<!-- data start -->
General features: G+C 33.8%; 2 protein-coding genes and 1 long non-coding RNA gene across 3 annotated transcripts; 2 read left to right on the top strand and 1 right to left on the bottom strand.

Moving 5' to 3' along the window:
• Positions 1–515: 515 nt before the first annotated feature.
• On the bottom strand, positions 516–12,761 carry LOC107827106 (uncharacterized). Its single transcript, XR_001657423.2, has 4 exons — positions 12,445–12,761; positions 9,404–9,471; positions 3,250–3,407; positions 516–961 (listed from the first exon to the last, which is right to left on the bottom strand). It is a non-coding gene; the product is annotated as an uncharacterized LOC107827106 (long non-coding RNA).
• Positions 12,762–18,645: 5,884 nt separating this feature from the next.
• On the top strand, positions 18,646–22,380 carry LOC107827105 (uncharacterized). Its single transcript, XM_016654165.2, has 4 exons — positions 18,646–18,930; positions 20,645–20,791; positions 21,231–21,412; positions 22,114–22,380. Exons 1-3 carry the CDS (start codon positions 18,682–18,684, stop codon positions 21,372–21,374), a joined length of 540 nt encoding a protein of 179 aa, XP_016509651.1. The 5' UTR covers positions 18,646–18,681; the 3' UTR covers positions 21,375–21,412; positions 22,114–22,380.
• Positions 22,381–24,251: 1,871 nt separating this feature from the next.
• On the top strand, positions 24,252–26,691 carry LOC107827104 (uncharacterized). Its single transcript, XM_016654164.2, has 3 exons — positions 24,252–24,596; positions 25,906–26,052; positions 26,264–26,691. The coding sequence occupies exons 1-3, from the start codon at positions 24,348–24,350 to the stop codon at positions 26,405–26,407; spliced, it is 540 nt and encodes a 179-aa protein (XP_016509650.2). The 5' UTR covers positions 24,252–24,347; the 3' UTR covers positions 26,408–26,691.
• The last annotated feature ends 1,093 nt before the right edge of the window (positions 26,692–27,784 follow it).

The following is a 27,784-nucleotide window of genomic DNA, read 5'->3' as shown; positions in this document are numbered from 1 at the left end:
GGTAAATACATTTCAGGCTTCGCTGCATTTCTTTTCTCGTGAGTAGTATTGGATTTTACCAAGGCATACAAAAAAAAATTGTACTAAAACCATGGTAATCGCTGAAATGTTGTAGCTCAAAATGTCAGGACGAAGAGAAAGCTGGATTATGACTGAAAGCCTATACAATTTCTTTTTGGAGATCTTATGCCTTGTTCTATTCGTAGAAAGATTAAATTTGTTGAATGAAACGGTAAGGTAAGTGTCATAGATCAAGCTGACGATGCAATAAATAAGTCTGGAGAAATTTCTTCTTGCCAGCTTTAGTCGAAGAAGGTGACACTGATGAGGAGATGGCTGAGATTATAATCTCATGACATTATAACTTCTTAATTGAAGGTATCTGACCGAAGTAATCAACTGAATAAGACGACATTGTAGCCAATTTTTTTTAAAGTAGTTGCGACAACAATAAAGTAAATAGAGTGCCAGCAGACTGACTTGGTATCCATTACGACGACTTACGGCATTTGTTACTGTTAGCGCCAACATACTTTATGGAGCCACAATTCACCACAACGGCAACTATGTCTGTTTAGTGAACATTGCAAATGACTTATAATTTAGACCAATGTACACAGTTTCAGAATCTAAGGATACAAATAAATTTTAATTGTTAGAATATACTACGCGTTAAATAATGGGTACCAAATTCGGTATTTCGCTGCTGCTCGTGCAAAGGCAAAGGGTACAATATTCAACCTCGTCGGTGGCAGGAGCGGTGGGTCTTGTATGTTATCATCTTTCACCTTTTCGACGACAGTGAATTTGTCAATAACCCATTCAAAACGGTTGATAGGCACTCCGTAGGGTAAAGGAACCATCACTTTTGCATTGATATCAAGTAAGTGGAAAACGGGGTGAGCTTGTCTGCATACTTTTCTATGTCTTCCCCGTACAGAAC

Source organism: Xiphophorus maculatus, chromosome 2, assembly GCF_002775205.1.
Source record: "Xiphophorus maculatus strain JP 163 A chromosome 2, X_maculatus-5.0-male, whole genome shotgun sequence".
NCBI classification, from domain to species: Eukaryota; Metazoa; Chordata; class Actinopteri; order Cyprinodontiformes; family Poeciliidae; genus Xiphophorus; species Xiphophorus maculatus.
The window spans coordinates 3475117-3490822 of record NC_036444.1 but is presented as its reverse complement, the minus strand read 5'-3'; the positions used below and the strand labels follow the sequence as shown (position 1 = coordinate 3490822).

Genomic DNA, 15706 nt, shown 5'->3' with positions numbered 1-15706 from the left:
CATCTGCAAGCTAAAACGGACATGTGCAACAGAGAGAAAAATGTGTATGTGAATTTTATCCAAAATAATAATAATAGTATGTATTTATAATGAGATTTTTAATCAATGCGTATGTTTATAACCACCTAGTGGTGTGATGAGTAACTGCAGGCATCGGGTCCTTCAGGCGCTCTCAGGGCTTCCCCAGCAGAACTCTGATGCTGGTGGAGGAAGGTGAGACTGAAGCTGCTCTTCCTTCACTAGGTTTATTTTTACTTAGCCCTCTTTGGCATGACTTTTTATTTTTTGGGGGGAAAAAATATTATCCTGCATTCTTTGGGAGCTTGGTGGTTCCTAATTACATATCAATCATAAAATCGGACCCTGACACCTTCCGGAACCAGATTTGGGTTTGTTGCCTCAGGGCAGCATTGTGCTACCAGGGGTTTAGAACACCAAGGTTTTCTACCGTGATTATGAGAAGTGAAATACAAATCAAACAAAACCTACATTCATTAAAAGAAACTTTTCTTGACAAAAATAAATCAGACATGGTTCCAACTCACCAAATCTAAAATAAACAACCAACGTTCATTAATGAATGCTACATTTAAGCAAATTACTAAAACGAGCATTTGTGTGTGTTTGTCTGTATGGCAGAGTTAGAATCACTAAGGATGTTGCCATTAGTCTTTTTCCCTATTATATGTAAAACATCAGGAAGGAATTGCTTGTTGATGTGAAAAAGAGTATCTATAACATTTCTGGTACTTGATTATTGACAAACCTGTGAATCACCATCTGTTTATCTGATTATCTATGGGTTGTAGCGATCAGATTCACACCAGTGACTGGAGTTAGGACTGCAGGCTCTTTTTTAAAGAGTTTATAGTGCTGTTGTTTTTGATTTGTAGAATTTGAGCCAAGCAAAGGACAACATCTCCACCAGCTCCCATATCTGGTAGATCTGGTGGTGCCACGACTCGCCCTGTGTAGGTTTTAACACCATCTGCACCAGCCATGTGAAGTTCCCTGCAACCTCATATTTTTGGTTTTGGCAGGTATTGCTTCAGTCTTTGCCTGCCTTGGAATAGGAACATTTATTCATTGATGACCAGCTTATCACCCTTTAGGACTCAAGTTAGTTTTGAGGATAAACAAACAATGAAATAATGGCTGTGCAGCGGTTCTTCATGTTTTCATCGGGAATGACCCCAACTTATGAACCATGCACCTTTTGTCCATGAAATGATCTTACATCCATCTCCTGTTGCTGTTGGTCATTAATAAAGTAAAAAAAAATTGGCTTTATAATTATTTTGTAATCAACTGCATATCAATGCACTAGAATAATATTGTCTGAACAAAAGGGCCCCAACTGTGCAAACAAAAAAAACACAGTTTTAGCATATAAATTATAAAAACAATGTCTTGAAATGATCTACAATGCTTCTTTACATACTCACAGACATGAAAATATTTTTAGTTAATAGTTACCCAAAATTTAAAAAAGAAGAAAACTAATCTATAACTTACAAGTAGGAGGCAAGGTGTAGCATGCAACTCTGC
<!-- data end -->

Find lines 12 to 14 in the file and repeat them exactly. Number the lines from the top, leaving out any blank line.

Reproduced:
Source organism: Xiphophorus maculatus, chromosome 2, assembly GCF_002775205.1.
Source record: "Xiphophorus maculatus strain JP 163 A chromosome 2, X_maculatus-5.0-male, whole genome shotgun sequence".
NCBI classification, from domain to species: Eukaryota; Metazoa; Chordata; class Actinopteri; order Cyprinodontiformes; family Poeciliidae; genus Xiphophorus; species Xiphophorus maculatus.